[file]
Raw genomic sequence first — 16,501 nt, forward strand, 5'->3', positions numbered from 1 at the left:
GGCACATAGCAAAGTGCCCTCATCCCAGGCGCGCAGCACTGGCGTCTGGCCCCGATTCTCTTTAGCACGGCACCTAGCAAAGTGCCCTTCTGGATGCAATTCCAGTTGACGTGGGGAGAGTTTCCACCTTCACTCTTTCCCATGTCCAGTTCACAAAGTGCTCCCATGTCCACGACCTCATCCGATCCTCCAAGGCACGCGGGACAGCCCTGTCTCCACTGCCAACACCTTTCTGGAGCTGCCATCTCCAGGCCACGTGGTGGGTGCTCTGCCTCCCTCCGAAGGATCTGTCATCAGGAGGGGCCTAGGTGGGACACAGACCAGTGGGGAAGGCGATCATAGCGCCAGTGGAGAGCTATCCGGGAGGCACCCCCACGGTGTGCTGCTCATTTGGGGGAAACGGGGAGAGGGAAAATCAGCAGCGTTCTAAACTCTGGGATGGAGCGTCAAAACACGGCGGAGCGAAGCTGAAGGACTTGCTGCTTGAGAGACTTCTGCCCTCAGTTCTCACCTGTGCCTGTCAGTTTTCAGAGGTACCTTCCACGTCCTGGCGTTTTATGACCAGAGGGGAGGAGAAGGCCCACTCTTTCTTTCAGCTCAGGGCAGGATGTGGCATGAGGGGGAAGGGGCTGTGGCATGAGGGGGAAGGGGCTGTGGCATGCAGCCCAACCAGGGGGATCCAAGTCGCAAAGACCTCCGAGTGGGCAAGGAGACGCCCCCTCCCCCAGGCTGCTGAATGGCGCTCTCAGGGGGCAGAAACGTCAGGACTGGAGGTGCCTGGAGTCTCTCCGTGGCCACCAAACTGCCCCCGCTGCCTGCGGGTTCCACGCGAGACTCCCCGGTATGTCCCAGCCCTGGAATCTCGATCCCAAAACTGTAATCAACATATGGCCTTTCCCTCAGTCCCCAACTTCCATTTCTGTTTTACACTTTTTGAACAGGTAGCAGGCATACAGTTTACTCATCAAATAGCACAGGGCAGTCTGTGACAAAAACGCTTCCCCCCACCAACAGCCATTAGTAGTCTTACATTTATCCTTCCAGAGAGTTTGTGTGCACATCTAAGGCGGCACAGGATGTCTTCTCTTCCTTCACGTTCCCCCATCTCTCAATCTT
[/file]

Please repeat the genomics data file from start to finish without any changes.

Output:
Raw genomic sequence first — 16,501 nt, forward strand, 5'->3', positions numbered from 1 at the left:
GGCACATAGCAAAGTGCCCTCATCCCAGGCGCGCAGCACTGGCGTCTGGCCCCGATTCTCTTTAGCACGGCACCTAGCAAAGTGCCCTTCTGGATGCAATTCCAGTTGACGTGGGGAGAGTTTCCACCTTCACTCTTTCCCATGTCCAGTTCACAAAGTGCTCCCATGTCCACGACCTCATCCGATCCTCCAAGGCACGCGGGACAGCCCTGTCTCCACTGCCAACACCTTTCTGGAGCTGCCATCTCCAGGCCACGTGGTGGGTGCTCTGCCTCCCTCCGAAGGATCTGTCATCAGGAGGGGCCTAGGTGGGACACAGACCAGTGGGGAAGGCGATCATAGCGCCAGTGGAGAGCTATCCGGGAGGCACCCCCACGGTGTGCTGCTCATTTGGGGGAAACGGGGAGAGGGAAAATCAGCAGCGTTCTAAACTCTGGGATGGAGCGTCAAAACACGGCGGAGCGAAGCTGAAGGACTTGCTGCTTGAGAGACTTCTGCCCTCAGTTCTCACCTGTGCCTGTCAGTTTTCAGAGGTACCTTCCACGTCCTGGCGTTTTATGACCAGAGGGGAGGAGAAGGCCCACTCTTTCTTTCAGCTCAGGGCAGGATGTGGCATGAGGGGGAAGGGGCTGTGGCATGAGGGGGAAGGGGCTGTGGCATGCAGCCCAACCAGGGGGATCCAAGTCGCAAAGACCTCCGAGTGGGCAAGGAGACGCCCCCTCCCCCAGGCTGCTGAATGGCGCTCTCAGGGGGCAGAAACGTCAGGACTGGAGGTGCCTGGAGTCTCTCCGTGGCCACCAAACTGCCCCCGCTGCCTGCGGGTTCCACGCGAGACTCCCCGGTATGTCCCAGCCCTGGAATCTCGATCCCAAAACTGTAATCAACATATGGCCTTTCCCTCAGTCCCCAACTTCCATTTCTGTTTTACACTTTTTGAACAGGTAGCAGGCATACAGTTTACTCATCAAATAGCACAGGGCAGTCTGTGACAAAAACGCTTCCCCCCACCAACAGCCATTAGTAGTCTTACATTTATCCTTCCAGAGAGTTTGTGTGCACATCTAAGGCGGCACAGGATGTCTTCTCTTCCTTCACGTTCCCCCATCTCTCAATCTT